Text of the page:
JasonJune 10, 2012 7:48 AM

Twitchers / Adam

This is so sad.  I'm a big fan of both Asian films - especially of late - and independent ones.  Many of these Japanese (outside-the-box or plain different) films are thanks to Adam of Third Window Films.  

Forever supporting Adam in his quest, I also review heavily his more recent output in my reviews ( in the hope they reach others.  Indeed, they do... But like Adam frustratingly states, if these films are not given the right time-slots, amount of showings etc and instead given to 'Hollywood Blockbusters / Commercial Titles' there is even less hope for Third Window.

They've had their fair share of loss too, with the riots but this most recent news is tragic to not just is Asian or Japanese movie fans but to 'different' films in general. This is the same for Terracotta Distribution also.

Such a shame... these film companies have not only enhanced by filmic input but also my output (heavily reviving my passion for making films).

Frankly, England has got a bit big for it's boots - especially considering it's size in relation to the world.  Obviously it's not just the land that is England but greed and the lack of other risk-takers at such venues.  This said, I do know some of these films do have to show one or two 'biggies' contractually - I put this question a while ago to my local (The Tricycle - Cinema/theatre) and that's what they said... Albeit we were talking about a one-off showing of a Pixar film rather than a run of "Moonrise Kingdom" which they now have advertised.

People like myself want desperately to help and would even help 'invest' alongside Adam, to a degree (financial capability depending) but alas I can't see that happening.

Lastly, I like the Curzon 'chain' but it's such a shame the way they're barely only independent any more.

Yours, depressed-also,

Jason V.

Niels MatthijsJune 10, 2012 8:04 AM

It's sad news alright. TWF is a company that caters to the likes of people like me. Then again, they are a small company and cannot be relied upon to release certain titles. I have a couple of TCM DVDs at home, but most of the time TCM is trumped by HK or Taiwan releases of the same film, featuring EN subs. When those are available, I won't wait for a possible release outside of these countries.

The problem with such niche films is that their audience is global, often not restricted to a single country. Frankly I care very little about the quality of packaging, extras and the likes. I'm usually so thrilled that one of my favored films appears on DVD that I buy it right away, before it goes oop (which happened a few times already - if anyone can get me a DVD, I'd appreciate it a lot). I hope Kotoko does well, a film that hasn't had an EN-friendly release elsewhere and which I will definitely pick up from TWF when it's released.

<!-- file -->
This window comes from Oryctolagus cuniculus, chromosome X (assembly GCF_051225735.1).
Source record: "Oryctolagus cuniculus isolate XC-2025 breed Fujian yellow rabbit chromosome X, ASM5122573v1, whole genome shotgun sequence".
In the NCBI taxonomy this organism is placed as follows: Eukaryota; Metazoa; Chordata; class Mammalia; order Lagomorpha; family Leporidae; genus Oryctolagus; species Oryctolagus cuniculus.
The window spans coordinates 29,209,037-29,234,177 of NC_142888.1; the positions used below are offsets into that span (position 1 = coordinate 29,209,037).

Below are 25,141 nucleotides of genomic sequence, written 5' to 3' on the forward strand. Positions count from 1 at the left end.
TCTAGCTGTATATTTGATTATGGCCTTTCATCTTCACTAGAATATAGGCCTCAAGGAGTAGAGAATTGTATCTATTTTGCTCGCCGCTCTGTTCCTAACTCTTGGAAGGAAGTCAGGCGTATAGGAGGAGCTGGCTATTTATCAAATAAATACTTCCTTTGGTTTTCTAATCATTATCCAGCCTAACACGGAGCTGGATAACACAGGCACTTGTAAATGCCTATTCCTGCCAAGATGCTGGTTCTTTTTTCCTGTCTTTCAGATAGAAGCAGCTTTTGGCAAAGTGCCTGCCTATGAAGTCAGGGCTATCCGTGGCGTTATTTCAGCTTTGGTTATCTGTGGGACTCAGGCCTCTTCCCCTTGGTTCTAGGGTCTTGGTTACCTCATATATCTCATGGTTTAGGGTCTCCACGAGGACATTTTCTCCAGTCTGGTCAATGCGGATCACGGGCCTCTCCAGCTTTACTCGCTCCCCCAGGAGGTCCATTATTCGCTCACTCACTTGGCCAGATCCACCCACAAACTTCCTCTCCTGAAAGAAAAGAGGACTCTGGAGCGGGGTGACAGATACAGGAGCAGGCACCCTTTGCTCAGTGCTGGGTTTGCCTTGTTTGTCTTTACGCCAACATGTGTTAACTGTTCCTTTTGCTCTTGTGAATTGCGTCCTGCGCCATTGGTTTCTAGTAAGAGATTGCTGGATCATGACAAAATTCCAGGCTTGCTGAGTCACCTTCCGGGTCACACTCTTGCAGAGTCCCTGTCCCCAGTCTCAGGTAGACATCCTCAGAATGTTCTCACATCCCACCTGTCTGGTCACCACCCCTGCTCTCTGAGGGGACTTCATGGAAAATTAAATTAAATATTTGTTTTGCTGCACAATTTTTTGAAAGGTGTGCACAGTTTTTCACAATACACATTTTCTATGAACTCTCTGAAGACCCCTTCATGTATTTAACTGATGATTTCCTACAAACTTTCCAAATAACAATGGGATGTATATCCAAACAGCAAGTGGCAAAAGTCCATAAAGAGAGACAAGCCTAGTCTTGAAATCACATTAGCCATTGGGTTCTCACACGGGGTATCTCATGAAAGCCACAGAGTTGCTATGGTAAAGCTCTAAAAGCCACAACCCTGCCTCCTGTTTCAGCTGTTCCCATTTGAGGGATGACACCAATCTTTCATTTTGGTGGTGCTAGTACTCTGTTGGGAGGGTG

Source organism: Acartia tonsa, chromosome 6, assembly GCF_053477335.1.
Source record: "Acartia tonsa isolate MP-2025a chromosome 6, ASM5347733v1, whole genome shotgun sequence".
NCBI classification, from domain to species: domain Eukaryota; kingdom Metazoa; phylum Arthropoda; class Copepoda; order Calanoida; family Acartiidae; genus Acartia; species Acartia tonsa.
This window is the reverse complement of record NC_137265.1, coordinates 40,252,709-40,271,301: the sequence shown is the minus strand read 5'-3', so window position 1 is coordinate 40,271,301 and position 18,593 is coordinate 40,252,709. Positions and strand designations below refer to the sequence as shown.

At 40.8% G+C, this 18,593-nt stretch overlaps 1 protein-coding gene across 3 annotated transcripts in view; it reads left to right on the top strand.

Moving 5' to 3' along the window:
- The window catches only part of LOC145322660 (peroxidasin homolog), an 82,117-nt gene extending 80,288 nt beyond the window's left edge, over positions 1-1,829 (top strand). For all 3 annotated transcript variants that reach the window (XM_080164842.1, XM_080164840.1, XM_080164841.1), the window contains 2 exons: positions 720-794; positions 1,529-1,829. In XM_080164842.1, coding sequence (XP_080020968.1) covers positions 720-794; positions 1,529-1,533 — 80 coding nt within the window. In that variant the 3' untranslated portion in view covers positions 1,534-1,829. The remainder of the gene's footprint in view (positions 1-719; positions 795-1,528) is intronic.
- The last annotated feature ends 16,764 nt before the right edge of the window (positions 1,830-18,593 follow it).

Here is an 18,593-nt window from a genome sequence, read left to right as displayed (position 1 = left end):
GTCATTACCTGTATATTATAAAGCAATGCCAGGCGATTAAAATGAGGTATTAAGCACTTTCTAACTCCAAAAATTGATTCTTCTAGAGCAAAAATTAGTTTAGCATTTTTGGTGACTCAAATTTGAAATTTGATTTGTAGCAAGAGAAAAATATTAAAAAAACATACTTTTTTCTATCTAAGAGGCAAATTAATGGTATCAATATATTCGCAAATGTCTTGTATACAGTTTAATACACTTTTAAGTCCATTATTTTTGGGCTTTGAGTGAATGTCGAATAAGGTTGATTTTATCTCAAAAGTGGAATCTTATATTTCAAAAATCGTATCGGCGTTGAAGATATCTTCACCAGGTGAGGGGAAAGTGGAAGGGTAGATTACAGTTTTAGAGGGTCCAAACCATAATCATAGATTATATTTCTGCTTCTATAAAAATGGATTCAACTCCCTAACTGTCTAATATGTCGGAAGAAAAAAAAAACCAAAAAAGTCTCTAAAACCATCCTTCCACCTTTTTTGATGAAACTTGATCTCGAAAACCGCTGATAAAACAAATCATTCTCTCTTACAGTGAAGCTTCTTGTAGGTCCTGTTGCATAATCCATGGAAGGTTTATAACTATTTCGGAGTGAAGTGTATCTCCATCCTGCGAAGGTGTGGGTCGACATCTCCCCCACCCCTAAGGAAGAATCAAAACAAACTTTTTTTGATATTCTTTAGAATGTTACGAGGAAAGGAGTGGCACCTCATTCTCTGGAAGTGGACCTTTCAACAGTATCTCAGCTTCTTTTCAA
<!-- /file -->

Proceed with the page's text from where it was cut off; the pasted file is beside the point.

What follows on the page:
Somehow in Europe it's very difficult to sustain interest in Eastern films (unless you live in France) thoguh, just look at the latest releases of Kitano or Ki-duk. Five years ago they were critic's favorites, now nobody even cares they released a new film. For each new film, you have to bring out the hype machine, which in the end costs more than it will earn you.

J WoodJune 10, 2012 8:30 AM

The piece has annoyed me for a number of reasons, not least of which is your narrow minded and short sighted view of what Curzon cinemas does. I think you have very little idea of how the specialised sector functions in the UK. Curzon has a long tradition of supporting independent films and independent companies and to cite the example of us playing Moonrise Kingdom and films only released by Artificial Eye is utter rubbish. We have played countless Asian films since Takeshis. Ask Verve, Soda, Arrow, Axiom, New Wave or any of the other companies about our level of support for films such as Alamar, Dogtooth, Carancho or Once Upon A Time in Anatolia. Yes, we play Moonrise Kingdom and there is no reason to defend this decision. It is a film by an auteur director and audiences are interested in seeing it. For every film such as Moonrise Kingdom there are countless other initiatives that we undertake for purely cultural and not commercial reasons. To blame Curzon, Picturehouse, the ICA etc for the failure of your company is perhaps a view taken in the heat of the moment and whilst I take no pleasure in seeing your company cease to exist in the theatrical marketplace I think you also need to consider your own part and the part of resistant audiences in your failure.

osheakeriJune 10, 2012 10:18 AM

This saddens me - and surprises me. I didn't realise just how much of a buck the BBFC were turning on all this, but it looks like there's yet another fistful of nails to hammer into the coffin here in the UK.